Is Formula Marketing a Problem?

I am a nursing mom. Over four years and two kids I have experienced many benefits of breastfeeding first-hand. Nursing my babies has been a very positive thing for me, on the whole. Because of that experience I believe in the value of breastfeeding. And because I believe in the value of breastfeeding I’m generally opposed to formula marketing as it exists today. Logic dictates that if we want to support something, we shouldn’t promote the alternative.

But the other day as I was recycling yet another brochure from a formula company I thought about my own history. When Hannah was born and she wouldn’t nurse they sent us home from the hospital with a couple of cans of formula, and we bought some of our own. Within two days she was nursing and we didn’t use the remaining 80% of our formula supply. If you really want to breastfeed, will you just disregard the ads? I know that I did, for sure. Does formula marketing really convince people to stop breastfeeding?

So I decided to do some research, to see what information there was, if any. Is formula marketing effective? Are people who are inundated with promotional materials and free samples more likely to use formula?

Here are some results that I found:

  • Women who were given formula company produced infant feeding information during prenatal visits were more likely to cease breastfeeding before discharge from hospital as well as before 2 weeks postpartum.
  • Giving women research based discharge packs that support breastfeeding instead of formula company sponsored packs resulted in higher breastfeeding rates, as well as delayed the introduction of solids.
  • The US Government Accountability Office found that in 7 of 11 studies it reviewed, breastfeeding rates were lower amongst mothers who received formula discharge packs from the hospital.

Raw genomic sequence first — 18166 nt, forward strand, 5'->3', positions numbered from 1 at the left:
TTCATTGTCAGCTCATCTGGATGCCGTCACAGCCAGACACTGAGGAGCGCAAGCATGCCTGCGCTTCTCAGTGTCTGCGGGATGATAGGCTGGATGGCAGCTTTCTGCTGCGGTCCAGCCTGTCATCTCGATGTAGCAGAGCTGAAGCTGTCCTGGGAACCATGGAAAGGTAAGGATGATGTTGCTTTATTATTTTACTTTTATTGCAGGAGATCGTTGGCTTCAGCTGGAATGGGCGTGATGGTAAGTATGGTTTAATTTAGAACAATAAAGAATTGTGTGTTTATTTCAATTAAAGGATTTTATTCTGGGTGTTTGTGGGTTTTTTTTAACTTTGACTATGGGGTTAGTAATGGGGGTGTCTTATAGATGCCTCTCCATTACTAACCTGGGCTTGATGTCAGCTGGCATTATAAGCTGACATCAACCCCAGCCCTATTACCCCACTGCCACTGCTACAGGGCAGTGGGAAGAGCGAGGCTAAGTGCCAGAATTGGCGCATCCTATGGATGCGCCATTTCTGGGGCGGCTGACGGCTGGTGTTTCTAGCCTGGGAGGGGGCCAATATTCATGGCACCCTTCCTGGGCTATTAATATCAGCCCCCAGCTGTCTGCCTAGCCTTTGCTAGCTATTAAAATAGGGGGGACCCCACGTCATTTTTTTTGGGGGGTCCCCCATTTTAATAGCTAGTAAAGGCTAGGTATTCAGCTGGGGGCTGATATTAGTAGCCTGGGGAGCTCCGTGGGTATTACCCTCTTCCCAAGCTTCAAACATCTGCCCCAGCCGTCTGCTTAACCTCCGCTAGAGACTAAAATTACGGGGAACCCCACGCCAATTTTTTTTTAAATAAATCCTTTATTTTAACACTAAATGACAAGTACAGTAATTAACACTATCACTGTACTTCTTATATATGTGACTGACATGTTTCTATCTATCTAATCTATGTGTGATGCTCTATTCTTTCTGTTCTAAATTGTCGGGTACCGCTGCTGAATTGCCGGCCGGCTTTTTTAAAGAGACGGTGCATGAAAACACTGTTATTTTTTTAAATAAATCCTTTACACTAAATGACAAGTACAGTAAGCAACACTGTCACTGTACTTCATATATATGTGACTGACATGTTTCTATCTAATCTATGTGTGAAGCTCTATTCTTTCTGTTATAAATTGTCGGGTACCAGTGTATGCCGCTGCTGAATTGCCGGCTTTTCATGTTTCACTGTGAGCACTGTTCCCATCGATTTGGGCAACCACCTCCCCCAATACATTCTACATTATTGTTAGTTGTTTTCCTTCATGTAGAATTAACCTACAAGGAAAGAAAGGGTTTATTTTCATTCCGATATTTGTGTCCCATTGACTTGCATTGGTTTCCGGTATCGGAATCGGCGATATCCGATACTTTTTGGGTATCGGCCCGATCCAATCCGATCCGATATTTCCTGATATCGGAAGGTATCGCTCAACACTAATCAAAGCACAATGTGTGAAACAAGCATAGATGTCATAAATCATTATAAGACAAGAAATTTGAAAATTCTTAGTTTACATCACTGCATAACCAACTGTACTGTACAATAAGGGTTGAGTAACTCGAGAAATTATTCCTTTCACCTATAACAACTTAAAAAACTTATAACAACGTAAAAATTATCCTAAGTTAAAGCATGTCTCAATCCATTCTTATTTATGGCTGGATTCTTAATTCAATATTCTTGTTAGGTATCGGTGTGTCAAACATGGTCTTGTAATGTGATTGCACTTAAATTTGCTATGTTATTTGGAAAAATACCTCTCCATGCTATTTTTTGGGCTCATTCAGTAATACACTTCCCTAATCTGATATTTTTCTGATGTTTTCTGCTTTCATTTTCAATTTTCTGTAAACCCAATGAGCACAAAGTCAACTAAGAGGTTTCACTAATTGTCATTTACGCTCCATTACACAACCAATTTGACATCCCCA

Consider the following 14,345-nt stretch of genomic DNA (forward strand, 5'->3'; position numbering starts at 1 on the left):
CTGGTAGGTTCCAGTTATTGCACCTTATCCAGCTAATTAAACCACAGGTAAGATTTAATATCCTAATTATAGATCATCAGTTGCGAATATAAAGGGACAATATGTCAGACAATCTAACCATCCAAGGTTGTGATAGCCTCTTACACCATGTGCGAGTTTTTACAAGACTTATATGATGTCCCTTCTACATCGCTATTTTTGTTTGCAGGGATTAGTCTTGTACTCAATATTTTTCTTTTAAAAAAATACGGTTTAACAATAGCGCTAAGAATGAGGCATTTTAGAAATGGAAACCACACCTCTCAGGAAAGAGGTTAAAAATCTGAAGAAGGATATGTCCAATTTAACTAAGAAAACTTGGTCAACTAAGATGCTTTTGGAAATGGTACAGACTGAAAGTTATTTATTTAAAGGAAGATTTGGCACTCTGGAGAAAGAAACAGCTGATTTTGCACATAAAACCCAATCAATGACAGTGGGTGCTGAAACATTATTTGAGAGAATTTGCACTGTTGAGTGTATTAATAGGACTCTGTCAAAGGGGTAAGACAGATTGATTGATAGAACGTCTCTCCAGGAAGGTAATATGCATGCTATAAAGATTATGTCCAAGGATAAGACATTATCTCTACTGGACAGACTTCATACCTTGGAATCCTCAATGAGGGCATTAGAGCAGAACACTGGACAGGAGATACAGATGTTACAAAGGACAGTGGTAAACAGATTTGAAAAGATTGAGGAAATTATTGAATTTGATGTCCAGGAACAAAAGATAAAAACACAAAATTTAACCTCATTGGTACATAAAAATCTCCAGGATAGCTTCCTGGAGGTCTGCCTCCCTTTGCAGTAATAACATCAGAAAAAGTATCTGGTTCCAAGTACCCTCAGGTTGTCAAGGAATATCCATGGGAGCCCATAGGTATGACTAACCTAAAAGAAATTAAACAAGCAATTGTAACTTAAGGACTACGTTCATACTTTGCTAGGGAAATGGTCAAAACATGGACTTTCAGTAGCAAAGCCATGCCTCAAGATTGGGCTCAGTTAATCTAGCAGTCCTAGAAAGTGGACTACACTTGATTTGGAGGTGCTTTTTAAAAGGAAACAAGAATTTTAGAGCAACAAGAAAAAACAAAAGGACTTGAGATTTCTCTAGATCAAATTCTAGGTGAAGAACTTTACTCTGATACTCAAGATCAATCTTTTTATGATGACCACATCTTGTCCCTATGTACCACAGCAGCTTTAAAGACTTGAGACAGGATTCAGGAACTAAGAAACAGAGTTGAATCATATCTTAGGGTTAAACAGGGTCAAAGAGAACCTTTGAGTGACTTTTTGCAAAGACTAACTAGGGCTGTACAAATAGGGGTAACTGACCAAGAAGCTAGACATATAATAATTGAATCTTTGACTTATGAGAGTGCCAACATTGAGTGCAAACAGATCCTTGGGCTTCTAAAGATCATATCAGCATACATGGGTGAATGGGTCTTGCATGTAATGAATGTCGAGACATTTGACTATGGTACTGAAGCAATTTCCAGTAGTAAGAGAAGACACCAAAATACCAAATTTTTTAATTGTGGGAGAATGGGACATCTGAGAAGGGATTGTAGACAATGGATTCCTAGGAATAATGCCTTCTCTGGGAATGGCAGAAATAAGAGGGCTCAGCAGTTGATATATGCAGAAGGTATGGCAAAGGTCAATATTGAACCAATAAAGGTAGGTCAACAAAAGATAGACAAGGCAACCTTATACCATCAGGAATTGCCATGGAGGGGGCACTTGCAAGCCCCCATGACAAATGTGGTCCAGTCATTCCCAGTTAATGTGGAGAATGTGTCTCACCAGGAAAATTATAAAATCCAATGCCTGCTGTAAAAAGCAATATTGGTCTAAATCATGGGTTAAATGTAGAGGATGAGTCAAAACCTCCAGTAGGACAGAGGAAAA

• In the US women who receive free formula through WIC are much less likely to breastfeed.
  • Health care authorities and governments believe that formula marketing has a negative impact on breastfeeding.
  • When women were given commercial hospital discharge packs from hospitals, at every stage exclusive breastfeeding was reduced compared to women who received non-commercial packs or no packs at all.

The evidence certainly suggests that formula marketing practices have a negative impact on breastfeeding, while research-based information has a positive impact. It just sort of makes sense because the purpose of marketing is to convince people to use your product. Formula companies are no different than anyone else on this front. They are trying to sell us something.

Of course, it’s our choice whether or not we want to use formula. If you have used it yourself I am not judging you. I think the problem is when it’s not really your choice. In a perfect world every mother would be satisfied with her breastfeeding experience, whatever it looks like. We aren’t living in a perfect world, though. In real life we are bombarded with conflicting information and we encounter problems we didn’t expect. The result is that many moms are not satisfied with their breastfeeding experience at all.

I think that the only possible solution is good breastfeeding support and information at all stages of maternity and infant care. We need to be there to help moms who want to breastfeed but can’t. We need to make sure that we’re not giving out conflicting information or leaving distraught mothers with no one to turn to. We also need to support moms and not make them feel guilty for their choices.

Based on the research and plain common sense unsolicited formula marketing may interfere with breastfeeding. Handing out free formula or promotional materials to all mothers ‘just in case’ sends the message that many moms probably can’t breastfeed. Sponsorship of medical conferences by formula marketers, posters in doctors’ offices, and samples distributed in the hospital lend a medical stamp to that message. And it’s a message that is just not helpful if we want to mothers to receive good breastfeeding information and support.